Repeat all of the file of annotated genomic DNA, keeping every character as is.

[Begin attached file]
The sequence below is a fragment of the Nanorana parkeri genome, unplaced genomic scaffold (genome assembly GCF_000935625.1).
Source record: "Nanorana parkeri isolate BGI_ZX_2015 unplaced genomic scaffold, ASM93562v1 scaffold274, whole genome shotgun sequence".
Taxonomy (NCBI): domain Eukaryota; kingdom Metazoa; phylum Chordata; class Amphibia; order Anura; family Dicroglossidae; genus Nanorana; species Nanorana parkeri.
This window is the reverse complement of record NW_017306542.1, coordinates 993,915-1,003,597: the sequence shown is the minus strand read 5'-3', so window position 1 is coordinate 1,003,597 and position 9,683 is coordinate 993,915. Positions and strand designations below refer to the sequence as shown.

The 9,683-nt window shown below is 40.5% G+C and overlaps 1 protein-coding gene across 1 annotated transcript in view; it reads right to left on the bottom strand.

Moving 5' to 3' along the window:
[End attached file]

The sequence below is a fragment of the Nanorana parkeri genome, unplaced genomic scaffold (genome assembly GCF_000935625.1).
Source record: "Nanorana parkeri isolate BGI_ZX_2015 unplaced genomic scaffold, ASM93562v1 scaffold274, whole genome shotgun sequence".
Taxonomy (NCBI): domain Eukaryota; kingdom Metazoa; phylum Chordata; class Amphibia; order Anura; family Dicroglossidae; genus Nanorana; species Nanorana parkeri.
This window is the reverse complement of record NW_017306542.1, coordinates 993,915-1,003,597: the sequence shown is the minus strand read 5'-3', so window position 1 is coordinate 1,003,597 and position 9,683 is coordinate 993,915. Positions and strand designations below refer to the sequence as shown.

The 9,683-nt window shown below is 40.5% G+C and overlaps 1 protein-coding gene across 1 annotated transcript in view; it reads right to left on the bottom strand.

Moving 5' to 3' along the window: